27 April 2014

houses in art

It's Sunday afternoon at the Scholes Library of Ceramics. The issues of Kunstforum International are proving to be an interesting trove of information as well as NACO records, new and updated. Issues 182 and 184 focus on houses in art: as object, as subject, as inspiration, as shelter, as part of social practice.
This work entitled Soap City (II) by Werner Alt in 2001 caught my fancy. A medieval town made out of soap. The red in the illustration in Kunstforum is much more saturated and orange and the houses are more yellow, looking more cheese-like. Perhaps the red houses belong to the 1%. Watch that you don't slip into the drain during an evening walk, one of the delights of visiting a medieval town center. This image is from the kulturatlas-oberfranken website.

And there was also an article in issue 184 on provisional architecture by Jürgen Rapp that is subtitled "Kioske, Baracken und Container."

25 April 2014

cultural heritage

There was an an article in the paper I was looking at while eating breakfast this morning that talked about damage to Palmyra, Syria, from the Syrian Civil War. War wreaks its havoc on our cultural heritage and, once gone, the objects cannot be replaced. I feel especially sensitive about Palmyra since the illustration of egg-and-dart molding that I shared with the tattoo artist before he inked my arm was from Palmyra.

One of the 50th-anniversary articles on the World's Fair of 1964-1965 reminded me that the Port Authority of New York and New Jersey archives had been destroyed in the 2001 attack on the World Trade Center.

And on it goes: Nineveh used by U.S. as military camp during Iraq War; the destruction of the National Library in Sarajevo. Just a couple from recent history. Someone said not too long ago that while a lost generation of people is horrifying, there is the possibility of recovery. Lost archives, artifacts, and buildings are gone forever. Some documentation or reconstruction may give us a sense of the original. Some reconstructions are an interesting riff on the original.

Of course, it's not only war, terrorism, and vandalism that destroy our heritage. We sometimes willfully take down Pennsylvania Station in New York City or the Prentice Women's Hospital in Chicago. I don't consider myself a knee-jerk keep-it-all preservationist anymore. In most building demolitions, we at least think about whether the building, parts of it, or the stuff in and around it should be retained or reused.

20 April 2014

1968: Nam June Paik, Charlotte Moorman, at New Paltz

So there I was, minding my own business in the 2014 Whitney Biennial. The Gregory Battcock Archive installation by Joseph Grigely was capturing my attention for a variety of reasons and then .... there .... on the wall was a poster for the Intermedia '68 tour by Nam June Paik and Charlotte Moorman to some SUNY campuses, including New Paltz. It's the lower framed item on the right wall in the picture above, image from the Grigely page on the Whitney Biennial website. Attending that concert is one of the most memorable, still in the mind's eye, occasions of my undergraduate years at New Paltz State.

The concert was so memorable for all the right reasons and for one more. At some point during the concert, a student, thinking this was participatory theater, threw a cymbal back on stage. All stage action stopped, Paik ordered that the student leave the auditorium. It may have seemed like chaos in the spring of 1968 but it was scripted theater and music, aka intermedia.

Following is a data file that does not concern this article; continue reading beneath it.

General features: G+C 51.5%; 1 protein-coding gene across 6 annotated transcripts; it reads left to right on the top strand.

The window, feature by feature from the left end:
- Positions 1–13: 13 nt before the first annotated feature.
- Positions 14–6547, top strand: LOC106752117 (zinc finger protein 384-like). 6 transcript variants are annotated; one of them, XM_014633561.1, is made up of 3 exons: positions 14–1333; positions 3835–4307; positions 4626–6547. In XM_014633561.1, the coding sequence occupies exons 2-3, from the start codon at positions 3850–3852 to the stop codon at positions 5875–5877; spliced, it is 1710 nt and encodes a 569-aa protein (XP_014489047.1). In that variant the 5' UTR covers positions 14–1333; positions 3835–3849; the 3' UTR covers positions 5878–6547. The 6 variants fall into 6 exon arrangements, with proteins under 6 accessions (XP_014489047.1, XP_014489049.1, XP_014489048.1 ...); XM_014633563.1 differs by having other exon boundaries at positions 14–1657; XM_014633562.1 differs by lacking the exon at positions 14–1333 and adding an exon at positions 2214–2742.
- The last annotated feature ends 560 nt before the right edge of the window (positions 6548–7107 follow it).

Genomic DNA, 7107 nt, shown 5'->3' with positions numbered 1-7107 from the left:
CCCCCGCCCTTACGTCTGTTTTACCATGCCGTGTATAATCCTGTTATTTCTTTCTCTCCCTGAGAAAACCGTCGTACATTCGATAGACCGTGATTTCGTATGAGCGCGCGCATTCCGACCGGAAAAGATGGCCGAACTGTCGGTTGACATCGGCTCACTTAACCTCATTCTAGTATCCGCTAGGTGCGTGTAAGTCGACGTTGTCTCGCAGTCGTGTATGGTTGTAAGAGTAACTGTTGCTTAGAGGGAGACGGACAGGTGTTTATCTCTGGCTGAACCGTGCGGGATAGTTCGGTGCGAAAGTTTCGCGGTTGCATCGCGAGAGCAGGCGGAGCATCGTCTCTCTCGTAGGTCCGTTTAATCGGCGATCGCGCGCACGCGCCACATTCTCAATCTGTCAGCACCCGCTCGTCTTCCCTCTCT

13 April 2014

querelle posters

Separated at birth? No, appropriation. The upper picture is the theatrical release poster for the Fassbinder film Querelle (1982) from the Wikipedia page. The lower picture is a mock poster for the film by Francesco Vezzoli, part of Cinema Vezzoli which was to show at the vintage United Artists Theatre in downtown Los Angeles, early 2014, organized by the Museum of Contemporary Art. That's what it says in the September 2013 issue of Art news, the text of which also appears on The Gravity Arts. The current information on the MOCA website looks like Cinema Vezzoli opens in a couple weeks at MOCA Grand Avenue and runs through the summer.

Brad Davis, OK. Josef Albers? I might have to come out to L.A. to see the Vezzoli exhibition.

10 April 2014

imperfections and outliers

"Emilio had a scorch mark from the iron on his otherwise spotless shirt. It made him look quite fetching. A minor imperfection is always so seductive, especially if it hints at a story -- the faint trace of a scar, the most discreet of limps. The flawless tea-bowl is less beautiful, after all, according to the Japanese, than the tea-bowl with a slight distortion to its roundness, just as a full moon is less beautiful than a half-moon glimpsed through cloud, a cherry-tree in full bloom less beautiful than cherry-trees about to blossom, pristinely raked pebbles less beautiful than pebbles strewn with faded flowers. Emilio may well have less appealing imperfections (less accidental ones -- that is, more willed) but in the bar in the late afternoon light as he came towards us with his tray of sparkling glasses the mishap with the iron was working to his advantage."

I was reading this passage on page 131 in Night Letters by Robert Dessaix as I waited for the Bergren Forum to begin. This week's topic was outliers and the speaker was adjunct instructor of sociology Kelly Kirtland, studying for her doctorate at Cornell. Perhaps (non-criminal) outliers are more interesting because of their flaws even if they may play havoc with your sociological study.

This bowl is by Kohei Nakamura; image from http://www.art-it.asia/u/admin_ed_contri7/lNzJdw39a8pA76rF0Dcu